Evergrande & the Ever Growing Problem

By Tony Jiao, Staff Writer

When Canadians think of housing, we often think of the ridiculous prices in Toronto, or Vancouver. While it is true Canada’s housing markets are a serious problem, they are not the only ones ballooning year after year. Asian markets, too, have seen astronomical gains over the last decade. For example, a high-end apartment in Beijing typically sells for USD $13,780 per square meter. Furthermore, these prices have consistently increased 5.3% year over year for the last decade, quickly pricing out young first-time buyers. 

You could be fooled into thinking this is a booming market for any business to be in. However, this could not be further from the truth. Of the world’s 139 billion USD junk bond market, Chinese real estate companies alone are responsible for a staggering 46%. A junk bond, also known as a high-yield bond, is so named because of its inherent risk; the underlying company is very unlikely to deliver on its payments, thus buyers demand a higher interest rate, giving the bond its name. Typically, you would not find booming companies in the junk bond market. So why are Chinese developers, who charge such exorbitant prices for each of their homes, being forced to sell these bonds?

One recent example to illustrate the problem is Evergrande. Evergrande is the second-largest real estate developer in China, with about 2.3 trillion yuan ($360 billion USD) in assets. Unfortunately, it also holds 1.97 trillion yuan ($306 billion USD) in liabilities, primarily from its unfinished buildings and outstanding issued bonds. A quick look at Evergrande’s market performance q reveals that Evergrande is struggling badly. Shares in the company (3333. HK) have sunk more than 80% since the beginning of the year, costing the company more than $200 billion USD in market value. Meanwhile, yields on its bonds have skyrocketed from 13.7% to 636% in March, clearly indicating that investors are less than optimistic about its survival. To put it plainly, this business is on its deathbed.

Meanwhile, a Google search of the company’s name reveals even more problems. Every news article reports that on Sept 24th, Evergrande missed its first bond payment of $83.5 million USD, then the next one on Sept 30th. On Oct 21st, with just one day remaining before the company would formally enter default, they made the payment due Sept 24th, narrowly avoiding default. If a default should occur, lenders will take control of whatever financial assets Evergrande owes them. Unfortunately, most of these assets happen to be worthless husks of apartment buildings or equally worthless bonds. Essentially, their money will vanish.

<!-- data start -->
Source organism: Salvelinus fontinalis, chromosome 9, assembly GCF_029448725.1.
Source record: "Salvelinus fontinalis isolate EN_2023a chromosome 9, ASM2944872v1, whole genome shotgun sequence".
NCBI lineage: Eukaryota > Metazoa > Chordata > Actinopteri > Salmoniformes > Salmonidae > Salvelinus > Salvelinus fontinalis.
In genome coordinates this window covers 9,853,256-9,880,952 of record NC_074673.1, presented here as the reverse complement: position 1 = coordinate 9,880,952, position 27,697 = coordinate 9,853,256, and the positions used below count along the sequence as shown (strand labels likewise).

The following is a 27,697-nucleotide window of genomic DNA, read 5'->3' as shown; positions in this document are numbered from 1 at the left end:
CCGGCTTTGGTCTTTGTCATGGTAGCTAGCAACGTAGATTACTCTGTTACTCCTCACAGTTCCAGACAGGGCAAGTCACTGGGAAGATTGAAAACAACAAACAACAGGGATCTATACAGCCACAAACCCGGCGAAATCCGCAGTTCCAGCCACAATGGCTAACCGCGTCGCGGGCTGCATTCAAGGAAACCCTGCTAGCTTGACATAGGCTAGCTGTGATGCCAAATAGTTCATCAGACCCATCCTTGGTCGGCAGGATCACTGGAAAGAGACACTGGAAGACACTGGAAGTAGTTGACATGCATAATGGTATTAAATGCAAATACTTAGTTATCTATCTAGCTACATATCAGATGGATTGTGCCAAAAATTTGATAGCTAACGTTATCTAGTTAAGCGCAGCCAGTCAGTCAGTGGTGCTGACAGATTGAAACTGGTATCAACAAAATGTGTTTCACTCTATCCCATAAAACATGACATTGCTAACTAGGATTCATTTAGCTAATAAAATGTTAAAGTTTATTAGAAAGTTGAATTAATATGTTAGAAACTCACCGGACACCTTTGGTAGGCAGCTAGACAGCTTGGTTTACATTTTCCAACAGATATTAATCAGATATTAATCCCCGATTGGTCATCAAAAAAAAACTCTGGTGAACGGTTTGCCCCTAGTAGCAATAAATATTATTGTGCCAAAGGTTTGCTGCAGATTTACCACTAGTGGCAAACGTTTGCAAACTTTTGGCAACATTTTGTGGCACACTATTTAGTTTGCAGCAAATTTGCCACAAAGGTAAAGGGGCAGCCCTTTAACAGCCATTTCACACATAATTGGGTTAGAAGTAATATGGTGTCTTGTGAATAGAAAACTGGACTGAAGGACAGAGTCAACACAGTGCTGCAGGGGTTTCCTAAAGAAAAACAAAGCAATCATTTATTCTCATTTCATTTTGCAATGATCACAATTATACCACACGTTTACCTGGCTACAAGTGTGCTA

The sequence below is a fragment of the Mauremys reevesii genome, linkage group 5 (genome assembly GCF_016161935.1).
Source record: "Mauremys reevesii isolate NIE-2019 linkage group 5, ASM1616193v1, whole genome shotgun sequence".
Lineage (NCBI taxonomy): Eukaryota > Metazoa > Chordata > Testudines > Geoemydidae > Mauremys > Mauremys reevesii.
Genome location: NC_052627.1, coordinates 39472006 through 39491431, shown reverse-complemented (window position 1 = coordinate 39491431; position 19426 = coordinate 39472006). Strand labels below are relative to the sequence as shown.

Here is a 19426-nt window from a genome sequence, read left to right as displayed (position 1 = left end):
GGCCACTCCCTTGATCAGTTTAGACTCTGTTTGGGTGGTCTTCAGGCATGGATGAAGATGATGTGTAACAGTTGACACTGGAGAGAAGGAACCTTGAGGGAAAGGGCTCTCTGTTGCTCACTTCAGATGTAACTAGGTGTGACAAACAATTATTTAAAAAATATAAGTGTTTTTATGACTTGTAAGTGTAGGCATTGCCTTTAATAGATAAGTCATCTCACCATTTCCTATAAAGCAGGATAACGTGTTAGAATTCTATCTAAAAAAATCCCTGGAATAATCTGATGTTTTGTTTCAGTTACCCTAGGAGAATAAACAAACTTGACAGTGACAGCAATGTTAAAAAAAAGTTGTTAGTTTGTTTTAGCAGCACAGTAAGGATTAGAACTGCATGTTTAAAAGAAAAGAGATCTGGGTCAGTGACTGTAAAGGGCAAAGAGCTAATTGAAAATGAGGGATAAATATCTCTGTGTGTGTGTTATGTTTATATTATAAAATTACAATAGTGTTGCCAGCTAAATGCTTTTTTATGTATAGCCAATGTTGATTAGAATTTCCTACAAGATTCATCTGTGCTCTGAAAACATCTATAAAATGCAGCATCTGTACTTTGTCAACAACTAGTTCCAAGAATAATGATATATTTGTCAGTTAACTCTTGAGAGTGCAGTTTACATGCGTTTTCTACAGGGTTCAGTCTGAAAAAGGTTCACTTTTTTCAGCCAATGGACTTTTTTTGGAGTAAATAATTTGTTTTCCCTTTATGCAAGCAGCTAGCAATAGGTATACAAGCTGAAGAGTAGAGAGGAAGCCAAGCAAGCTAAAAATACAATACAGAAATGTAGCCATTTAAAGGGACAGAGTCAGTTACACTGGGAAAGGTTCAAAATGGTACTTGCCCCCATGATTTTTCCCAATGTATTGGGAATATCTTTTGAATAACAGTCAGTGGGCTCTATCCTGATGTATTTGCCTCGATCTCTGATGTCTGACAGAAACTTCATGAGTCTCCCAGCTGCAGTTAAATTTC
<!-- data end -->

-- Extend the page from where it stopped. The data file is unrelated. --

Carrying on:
While the default of some Chinese developers doesn’t seem like it’ll affect us back at home, there are serious consequences that could arise from a potential collapse of Evergrande. Many western financial firms, including Canada’s own RBC, hold a stake in Evergrande. In fact, some 171 Chinese banks and 121 other financial firms around the world have a stake in Evergrande’s debt. Should Evergrande default, a “credit crunch” could very well take place. During a credit crunch, banks that have recently taken large losses can’t afford to lend out as much money. Therefore, other businesses can’t afford to borrow money at an affordable rate, leading to less money being circulated in the economy, stagnating growth and triggering a recession.

So, with such dire consequences, will the Chinese government intervene? It doesn’t look likely. The Chinese government has instructed Hui Ka Yan, the company’s founder, to bail out his company using his own wealth. Meanwhile, officials have assured citizens that Evergrande is an outlier, and damage will be contained. However, one only has to look a little deeper to realize that this isn’t true. Many other smaller real estate companies in China have entered default in October alone. Sinic, a smaller developer, defaulted on $246 million USD bonds on Oct 19th. Modern Land also defaulted on Oct 26, on a $250 million bond. Whatever hope that Evergrande is not a symptom of a much larger problem is quickly fading away.

So what does this mean for Canadians? Will we see a repeat of the 2008 financial crisis? For now, it is too early to tell. However, actions by Chinese companies in the real estate sector, as well as the Chinese government, will be crucial in the coming months. With margin debt recording record highs around the globe, we truly cannot afford for Evergrande to become the domino that brings the world’s financial system crumbling down.

Photo by Li Yang on Unsplash

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